04 March 2016

Why logging frameworks did not make use of Java 8 like JUL did

1)
In scala the language, there's three types of value definition; regular variables that are initialized once reached by the execution environment like:

val x: Int = getXValueFromDatabase()

the function getXValueFromDatabase()will be executed once this line is reached.

The second type is lazy variables, the will not be evaluated until the variable is used, and the syntax like:

lazy val x: Int = getXValueFromDatabase()

The third type is defined like functions (actually there are functions) and defined using the function definition syntax like:

def x: Int = getXValueFromDatabase()

and will be evaluated each time the symbol x is referred.
see this SO question: http://stackoverflow.com/q/9449474

2)
In the java world, there's variables like the first type in scala and methods like the third type in scala, and also there's Initialization-on-demand holder idiom

The most common used is the variables and methods.

So, how can we use it in Logging?

Look to the javadoc from sfl4j
void info(String format,
        Object... arguments)
Log a message at the INFO level according to the specified format and arguments.
This form avoids superfluous string concatenation when the logger is disabled for the INFO level.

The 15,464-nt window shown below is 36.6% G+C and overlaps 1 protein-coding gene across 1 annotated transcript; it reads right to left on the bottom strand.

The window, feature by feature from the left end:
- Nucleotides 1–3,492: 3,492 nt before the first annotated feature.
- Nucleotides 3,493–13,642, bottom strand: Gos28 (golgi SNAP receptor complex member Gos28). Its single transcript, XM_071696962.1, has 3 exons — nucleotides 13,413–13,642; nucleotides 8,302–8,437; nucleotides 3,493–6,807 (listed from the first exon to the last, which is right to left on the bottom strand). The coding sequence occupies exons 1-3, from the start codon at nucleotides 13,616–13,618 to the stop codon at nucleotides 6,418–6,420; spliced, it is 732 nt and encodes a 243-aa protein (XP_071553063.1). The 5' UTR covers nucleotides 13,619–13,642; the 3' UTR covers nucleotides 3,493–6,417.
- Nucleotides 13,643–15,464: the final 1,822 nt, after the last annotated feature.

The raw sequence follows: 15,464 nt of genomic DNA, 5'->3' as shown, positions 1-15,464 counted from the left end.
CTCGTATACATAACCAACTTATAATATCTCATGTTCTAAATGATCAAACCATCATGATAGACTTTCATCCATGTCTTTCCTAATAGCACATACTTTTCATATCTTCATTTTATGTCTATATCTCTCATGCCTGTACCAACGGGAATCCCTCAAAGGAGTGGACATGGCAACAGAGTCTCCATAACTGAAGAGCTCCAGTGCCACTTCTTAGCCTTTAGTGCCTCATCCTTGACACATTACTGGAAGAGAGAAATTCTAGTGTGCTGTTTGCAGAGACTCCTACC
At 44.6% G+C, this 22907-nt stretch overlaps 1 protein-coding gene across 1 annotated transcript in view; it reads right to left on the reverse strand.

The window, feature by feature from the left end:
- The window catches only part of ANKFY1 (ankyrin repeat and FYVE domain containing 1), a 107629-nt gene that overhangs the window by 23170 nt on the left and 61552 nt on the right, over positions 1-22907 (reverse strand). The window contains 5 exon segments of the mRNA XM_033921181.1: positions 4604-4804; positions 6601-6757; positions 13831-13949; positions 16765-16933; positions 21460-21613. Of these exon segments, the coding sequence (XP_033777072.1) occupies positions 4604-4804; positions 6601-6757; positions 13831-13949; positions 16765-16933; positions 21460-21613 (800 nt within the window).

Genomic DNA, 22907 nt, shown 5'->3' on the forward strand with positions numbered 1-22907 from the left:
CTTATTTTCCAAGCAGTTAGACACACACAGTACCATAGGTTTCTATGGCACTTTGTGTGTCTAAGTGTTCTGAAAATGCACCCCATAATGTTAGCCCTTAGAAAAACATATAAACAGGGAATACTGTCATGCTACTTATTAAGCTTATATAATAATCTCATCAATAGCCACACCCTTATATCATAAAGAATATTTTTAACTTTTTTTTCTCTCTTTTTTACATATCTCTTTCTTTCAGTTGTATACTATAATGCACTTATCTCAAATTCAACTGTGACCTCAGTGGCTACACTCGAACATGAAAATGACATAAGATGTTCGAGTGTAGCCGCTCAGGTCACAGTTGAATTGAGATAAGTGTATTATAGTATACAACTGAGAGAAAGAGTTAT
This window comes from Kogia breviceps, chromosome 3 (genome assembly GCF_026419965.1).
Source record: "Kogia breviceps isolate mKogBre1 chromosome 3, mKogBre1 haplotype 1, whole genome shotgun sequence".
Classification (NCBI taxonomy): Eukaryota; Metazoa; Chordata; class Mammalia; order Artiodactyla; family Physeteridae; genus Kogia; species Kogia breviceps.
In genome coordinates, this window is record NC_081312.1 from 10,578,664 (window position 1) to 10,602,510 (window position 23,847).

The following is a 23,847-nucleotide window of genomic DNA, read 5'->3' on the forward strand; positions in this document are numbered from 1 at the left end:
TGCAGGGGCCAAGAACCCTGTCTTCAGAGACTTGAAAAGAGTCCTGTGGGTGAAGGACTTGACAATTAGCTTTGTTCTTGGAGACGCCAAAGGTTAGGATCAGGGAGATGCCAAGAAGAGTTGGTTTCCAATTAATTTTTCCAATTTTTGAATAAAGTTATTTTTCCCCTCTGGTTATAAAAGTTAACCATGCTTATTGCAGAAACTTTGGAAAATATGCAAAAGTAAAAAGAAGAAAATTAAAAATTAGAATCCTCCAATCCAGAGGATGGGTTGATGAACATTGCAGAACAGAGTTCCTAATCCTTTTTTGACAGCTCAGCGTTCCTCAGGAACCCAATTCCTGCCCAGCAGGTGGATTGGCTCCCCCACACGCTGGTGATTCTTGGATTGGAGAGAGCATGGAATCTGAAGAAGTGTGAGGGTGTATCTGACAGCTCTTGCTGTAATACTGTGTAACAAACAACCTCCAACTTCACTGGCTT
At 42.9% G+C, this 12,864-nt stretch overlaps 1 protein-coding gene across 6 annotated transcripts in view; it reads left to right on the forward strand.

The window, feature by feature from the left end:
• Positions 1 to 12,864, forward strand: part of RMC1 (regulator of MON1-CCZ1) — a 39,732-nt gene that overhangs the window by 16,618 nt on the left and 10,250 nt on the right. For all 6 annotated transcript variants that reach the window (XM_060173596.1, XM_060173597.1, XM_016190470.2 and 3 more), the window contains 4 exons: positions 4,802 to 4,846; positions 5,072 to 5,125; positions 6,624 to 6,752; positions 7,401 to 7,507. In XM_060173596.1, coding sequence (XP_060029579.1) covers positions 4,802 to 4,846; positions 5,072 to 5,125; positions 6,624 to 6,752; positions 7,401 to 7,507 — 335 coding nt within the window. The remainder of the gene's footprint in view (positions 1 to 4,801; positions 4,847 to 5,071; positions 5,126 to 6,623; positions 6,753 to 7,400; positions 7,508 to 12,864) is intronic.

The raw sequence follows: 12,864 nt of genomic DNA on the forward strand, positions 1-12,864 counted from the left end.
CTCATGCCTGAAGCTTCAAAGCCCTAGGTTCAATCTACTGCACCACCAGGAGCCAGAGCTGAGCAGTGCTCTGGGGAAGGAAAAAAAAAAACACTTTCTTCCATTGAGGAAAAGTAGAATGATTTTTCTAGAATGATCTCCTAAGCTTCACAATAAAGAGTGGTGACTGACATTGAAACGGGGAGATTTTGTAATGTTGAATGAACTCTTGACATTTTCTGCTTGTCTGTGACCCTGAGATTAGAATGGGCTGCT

What it can do for you is that it defers the string concatenation until the framework do a check like the following:

 if (!isLoggable(level)) {
     return;
 }

but this is not enough, calling external service/resource to get the information to log is resource wasting when the log level is higher than the one specified in the application.

So, can we make use of lazy or even function calls here, where the logging peace of data is not calculated until the check of (isLoggable) is done?

Yes, JUL did it, using Java8 Supplier interface

Look to this example:

package test;

import java.util.logging.FileHandler;
import java.util.logging.Level;
import java.util.logging.Logger;

public class LoggingExample {

    public static void main(String[] args) throws Exception {
        Logger logger = Logger.getGlobal();
        logger.addHandler(new FileHandler(System.getenv("HOME") + "/logging_example.log"));

        logger.setLevel(Level.INFO);

        logger.fine(() -> String.format("V1 - the value of the expensive resource is \"%s\"",
                getSomeExpensiveResourceListExternalServiceCall("V1")));

        logger.fine(String.format("V2 - the value of the expensive resource is \"%s\"",
                getSomeExpensiveResourceListExternalServiceCall("V2")));

        logger.info(() -> String.format("V3 - the value of the expensive resource is \"%s\"",
                getSomeExpensiveResourceListExternalServiceCall("V3")));

        logger.info(String.format("V4 - the value of the expensive resource is \"%s\"",
                getSomeExpensiveResourceListExternalServiceCall("V4")));
    }